all have to deal with labels – I prefer “queen of everything” but it’s not very descriptive of my
    medical condition! Ha! Like (SR) said, one label doesn’t make you who you are. Your medical
    condition may be labeled one way, your marital status is labeled another, your professional
    label/title is something else….you get it! (PM)
  • Thanks, (SR) – your description is exactly who we are and more!
    I, too, have never cared what they call me – it makes no difference to me – because I know who I
    am and in many ways, I consider diabetes to be a gift because my lifestyle is way more healthy
    than it would have been without it. (VS)
  • Thanks, I’m in this camp too, with (VS). (PF)
  • (SR), I was also diagnosed 46 yrs ago. We should throw an anniversary party!
    I completely agree with what you said. I have a son who is dyslexic and that’s how he refers to
    himself, instead of a person with dyslexia. Is it because I call myself a diabetic? Who knows? It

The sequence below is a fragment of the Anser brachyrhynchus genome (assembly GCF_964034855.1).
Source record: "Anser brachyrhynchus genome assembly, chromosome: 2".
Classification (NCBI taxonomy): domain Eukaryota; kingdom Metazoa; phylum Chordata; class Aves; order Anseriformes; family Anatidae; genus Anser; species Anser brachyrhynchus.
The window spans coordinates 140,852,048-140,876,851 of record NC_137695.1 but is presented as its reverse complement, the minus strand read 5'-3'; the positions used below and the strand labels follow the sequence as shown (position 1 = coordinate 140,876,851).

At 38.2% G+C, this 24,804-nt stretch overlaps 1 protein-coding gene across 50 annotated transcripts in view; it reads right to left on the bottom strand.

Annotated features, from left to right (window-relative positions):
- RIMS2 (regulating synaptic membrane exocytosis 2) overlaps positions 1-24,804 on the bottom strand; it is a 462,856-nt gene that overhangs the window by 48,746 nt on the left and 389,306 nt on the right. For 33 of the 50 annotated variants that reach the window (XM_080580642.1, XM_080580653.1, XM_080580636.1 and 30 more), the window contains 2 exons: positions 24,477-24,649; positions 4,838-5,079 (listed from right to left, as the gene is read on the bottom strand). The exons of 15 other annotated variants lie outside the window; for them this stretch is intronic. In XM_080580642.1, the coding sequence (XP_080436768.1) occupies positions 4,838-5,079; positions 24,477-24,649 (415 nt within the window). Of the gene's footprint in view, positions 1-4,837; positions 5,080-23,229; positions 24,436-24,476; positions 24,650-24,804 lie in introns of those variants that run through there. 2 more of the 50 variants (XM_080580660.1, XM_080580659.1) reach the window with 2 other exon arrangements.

really doesn’t matter. It’s all the same! (CO)
  • You brought up an excellent point to ponder. We all have Type 1 Diabetes but is that the way we
    want to be identified? We are instead, all unique individuals, with the same disease, Type 1
    Diabetes. Isn’t this the way we want to be seen by others? I do. Kudos to (CO) and (SR)! You both
    are awesome! Thank you! (PM)
  • I really embraced the phrase, ‘I am a Diabetic’ after I took a hard look at my patterns of
    behavior and confronted the reality of the disease. Once I turned toward embracing Diabetes,
    rather than fighting against it, I felt comfortable calling myself a Diabetic. (CR)


  • Most T1s simply don’t care
  • A majority, if asked to choose, said they’d prefer “Type 1 Diabetic” to “Diabetic” or “PWD.”  Interesting because that is even more of a label.  But it is more descriptive, more direct and requires less explanation.
  • Perhaps we might get different answers if we polled T1 teenagers or parents of T1 children?  What do you think?